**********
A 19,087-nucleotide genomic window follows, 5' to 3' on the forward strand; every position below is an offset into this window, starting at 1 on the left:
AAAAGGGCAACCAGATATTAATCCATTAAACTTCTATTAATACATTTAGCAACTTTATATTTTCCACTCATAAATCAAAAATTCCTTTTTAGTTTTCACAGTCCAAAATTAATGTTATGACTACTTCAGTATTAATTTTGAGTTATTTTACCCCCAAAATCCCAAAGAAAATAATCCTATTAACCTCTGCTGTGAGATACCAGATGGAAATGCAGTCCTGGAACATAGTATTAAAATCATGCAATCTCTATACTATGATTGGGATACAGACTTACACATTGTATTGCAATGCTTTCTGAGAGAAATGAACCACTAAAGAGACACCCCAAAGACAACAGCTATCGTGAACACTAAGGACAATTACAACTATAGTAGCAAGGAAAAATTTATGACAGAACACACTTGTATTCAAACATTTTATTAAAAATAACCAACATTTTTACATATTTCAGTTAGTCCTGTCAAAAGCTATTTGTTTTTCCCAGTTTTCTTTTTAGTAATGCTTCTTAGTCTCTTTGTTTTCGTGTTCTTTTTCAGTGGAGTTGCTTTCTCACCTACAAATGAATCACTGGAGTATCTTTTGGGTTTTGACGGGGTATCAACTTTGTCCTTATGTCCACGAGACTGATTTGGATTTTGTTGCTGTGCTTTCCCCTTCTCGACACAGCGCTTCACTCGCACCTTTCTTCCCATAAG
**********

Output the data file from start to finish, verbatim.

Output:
A 19,087-nucleotide genomic window follows, 5' to 3' on the forward strand; every position below is an offset into this window, starting at 1 on the left:
AAAAGGGCAACCAGATATTAATCCATTAAACTTCTATTAATACATTTAGCAACTTTATATTTTCCACTCATAAATCAAAAATTCCTTTTTAGTTTTCACAGTCCAAAATTAATGTTATGACTACTTCAGTATTAATTTTGAGTTATTTTACCCCCAAAATCCCAAAGAAAATAATCCTATTAACCTCTGCTGTGAGATACCAGATGGAAATGCAGTCCTGGAACATAGTATTAAAATCATGCAATCTCTATACTATGATTGGGATACAGACTTACACATTGTATTGCAATGCTTTCTGAGAGAAATGAACCACTAAAGAGACACCCCAAAGACAACAGCTATCGTGAACACTAAGGACAATTACAACTATAGTAGCAAGGAAAAATTTATGACAGAACACACTTGTATTCAAACATTTTATTAAAAATAACCAACATTTTTACATATTTCAGTTAGTCCTGTCAAAAGCTATTTGTTTTTCCCAGTTTTCTTTTTAGTAATGCTTCTTAGTCTCTTTGTTTTCGTGTTCTTTTTCAGTGGAGTTGCTTTCTCACCTACAAATGAATCACTGGAGTATCTTTTGGGTTTTGACGGGGTATCAACTTTGTCCTTATGTCCACGAGACTGATTTGGATTTTGTTGCTGTGCTTTCCCCTTCTCGACACAGCGCTTCACTCGCACCTTTCTTCCCATAAG